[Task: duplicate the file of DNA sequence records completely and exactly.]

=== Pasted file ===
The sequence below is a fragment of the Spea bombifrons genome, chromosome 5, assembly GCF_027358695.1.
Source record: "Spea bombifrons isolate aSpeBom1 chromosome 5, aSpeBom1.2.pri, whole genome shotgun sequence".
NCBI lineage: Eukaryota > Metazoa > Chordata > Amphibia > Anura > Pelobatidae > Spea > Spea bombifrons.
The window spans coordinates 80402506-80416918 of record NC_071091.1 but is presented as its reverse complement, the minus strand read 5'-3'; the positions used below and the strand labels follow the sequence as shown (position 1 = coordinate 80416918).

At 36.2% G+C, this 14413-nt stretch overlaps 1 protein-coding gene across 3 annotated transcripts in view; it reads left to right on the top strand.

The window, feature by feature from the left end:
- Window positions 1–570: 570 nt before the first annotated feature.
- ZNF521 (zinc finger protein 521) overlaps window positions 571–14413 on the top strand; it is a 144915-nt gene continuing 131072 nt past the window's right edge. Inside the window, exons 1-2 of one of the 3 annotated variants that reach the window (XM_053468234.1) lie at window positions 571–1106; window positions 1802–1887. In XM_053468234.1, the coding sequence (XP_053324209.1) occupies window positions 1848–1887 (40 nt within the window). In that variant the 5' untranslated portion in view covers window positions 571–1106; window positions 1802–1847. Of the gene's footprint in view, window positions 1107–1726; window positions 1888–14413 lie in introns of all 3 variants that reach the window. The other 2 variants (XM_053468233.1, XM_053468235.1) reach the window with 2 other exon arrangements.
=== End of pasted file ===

The sequence below is a fragment of the Spea bombifrons genome, chromosome 5, assembly GCF_027358695.1.
Source record: "Spea bombifrons isolate aSpeBom1 chromosome 5, aSpeBom1.2.pri, whole genome shotgun sequence".
NCBI lineage: Eukaryota > Metazoa > Chordata > Amphibia > Anura > Pelobatidae > Spea > Spea bombifrons.
The window spans coordinates 80402506-80416918 of record NC_071091.1 but is presented as its reverse complement, the minus strand read 5'-3'; the positions used below and the strand labels follow the sequence as shown (position 1 = coordinate 80416918).

At 36.2% G+C, this 14413-nt stretch overlaps 1 protein-coding gene across 3 annotated transcripts in view; it reads left to right on the top strand.

The window, feature by feature from the left end:
- Window positions 1–570: 570 nt before the first annotated feature.
- ZNF521 (zinc finger protein 521) overlaps window positions 571–14413 on the top strand; it is a 144915-nt gene continuing 131072 nt past the window's right edge. Inside the window, exons 1-2 of one of the 3 annotated variants that reach the window (XM_053468234.1) lie at window positions 571–1106; window positions 1802–1887. In XM_053468234.1, the coding sequence (XP_053324209.1) occupies window positions 1848–1887 (40 nt within the window). In that variant the 5' untranslated portion in view covers window positions 571–1106; window positions 1802–1847. Of the gene's footprint in view, window positions 1107–1726; window positions 1888–14413 lie in introns of all 3 variants that reach the window. The other 2 variants (XM_053468233.1, XM_053468235.1) reach the window with 2 other exon arrangements.